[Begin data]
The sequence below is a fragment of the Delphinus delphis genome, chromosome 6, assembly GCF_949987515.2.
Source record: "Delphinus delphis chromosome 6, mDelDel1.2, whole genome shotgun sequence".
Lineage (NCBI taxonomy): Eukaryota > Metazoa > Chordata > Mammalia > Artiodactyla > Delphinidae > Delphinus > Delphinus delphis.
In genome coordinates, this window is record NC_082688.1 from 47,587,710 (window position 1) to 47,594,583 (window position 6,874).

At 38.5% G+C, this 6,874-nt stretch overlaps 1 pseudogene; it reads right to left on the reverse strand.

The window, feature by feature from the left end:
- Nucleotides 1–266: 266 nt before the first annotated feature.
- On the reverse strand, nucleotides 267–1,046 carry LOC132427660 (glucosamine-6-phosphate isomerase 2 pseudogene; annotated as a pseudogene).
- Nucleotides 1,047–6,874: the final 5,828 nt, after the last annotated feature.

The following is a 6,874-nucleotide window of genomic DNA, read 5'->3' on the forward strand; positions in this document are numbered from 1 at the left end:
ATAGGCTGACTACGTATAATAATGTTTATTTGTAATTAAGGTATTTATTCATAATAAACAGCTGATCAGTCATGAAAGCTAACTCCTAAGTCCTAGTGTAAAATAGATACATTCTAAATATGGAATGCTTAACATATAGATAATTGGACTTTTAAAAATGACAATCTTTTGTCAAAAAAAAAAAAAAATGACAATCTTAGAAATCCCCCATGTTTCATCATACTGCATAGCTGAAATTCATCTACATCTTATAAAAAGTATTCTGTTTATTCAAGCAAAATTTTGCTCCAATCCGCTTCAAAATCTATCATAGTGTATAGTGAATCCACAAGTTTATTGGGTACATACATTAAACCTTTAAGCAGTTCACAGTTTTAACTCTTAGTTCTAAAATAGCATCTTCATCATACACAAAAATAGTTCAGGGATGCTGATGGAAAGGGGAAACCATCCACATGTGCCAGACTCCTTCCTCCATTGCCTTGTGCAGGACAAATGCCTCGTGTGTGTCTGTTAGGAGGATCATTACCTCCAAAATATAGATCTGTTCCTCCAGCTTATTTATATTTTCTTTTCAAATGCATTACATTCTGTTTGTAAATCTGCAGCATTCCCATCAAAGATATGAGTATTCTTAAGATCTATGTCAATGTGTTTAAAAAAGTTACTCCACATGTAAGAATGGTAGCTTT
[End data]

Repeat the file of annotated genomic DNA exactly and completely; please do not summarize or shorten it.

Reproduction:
The sequence below is a fragment of the Delphinus delphis genome, chromosome 6, assembly GCF_949987515.2.
Source record: "Delphinus delphis chromosome 6, mDelDel1.2, whole genome shotgun sequence".
Lineage (NCBI taxonomy): Eukaryota > Metazoa > Chordata > Mammalia > Artiodactyla > Delphinidae > Delphinus > Delphinus delphis.
In genome coordinates, this window is record NC_082688.1 from 47,587,710 (window position 1) to 47,594,583 (window position 6,874).

At 38.5% G+C, this 6,874-nt stretch overlaps 1 pseudogene; it reads right to left on the reverse strand.

The window, feature by feature from the left end:
- Nucleotides 1–266: 266 nt before the first annotated feature.
- On the reverse strand, nucleotides 267–1,046 carry LOC132427660 (glucosamine-6-phosphate isomerase 2 pseudogene; annotated as a pseudogene).
- Nucleotides 1,047–6,874: the final 5,828 nt, after the last annotated feature.

The following is a 6,874-nucleotide window of genomic DNA, read 5'->3' on the forward strand; positions in this document are numbered from 1 at the left end:
ATAGGCTGACTACGTATAATAATGTTTATTTGTAATTAAGGTATTTATTCATAATAAACAGCTGATCAGTCATGAAAGCTAACTCCTAAGTCCTAGTGTAAAATAGATACATTCTAAATATGGAATGCTTAACATATAGATAATTGGACTTTTAAAAATGACAATCTTTTGTCAAAAAAAAAAAAAAATGACAATCTTAGAAATCCCCCATGTTTCATCATACTGCATAGCTGAAATTCATCTACATCTTATAAAAAGTATTCTGTTTATTCAAGCAAAATTTTGCTCCAATCCGCTTCAAAATCTATCATAGTGTATAGTGAATCCACAAGTTTATTGGGTACATACATTAAACCTTTAAGCAGTTCACAGTTTTAACTCTTAGTTCTAAAATAGCATCTTCATCATACACAAAAATAGTTCAGGGATGCTGATGGAAAGGGGAAACCATCCACATGTGCCAGACTCCTTCCTCCATTGCCTTGTGCAGGACAAATGCCTCGTGTGTGTCTGTTAGGAGGATCATTACCTCCAAAATATAGATCTGTTCCTCCAGCTTATTTATATTTTCTTTTCAAATGCATTACATTCTGTTTGTAAATCTGCAGCATTCCCATCAAAGATATGAGTATTCTTAAGATCTATGTCAATGTGTTTAAAAAAGTTACTCCACATGTAAGAATGGTAGCTTT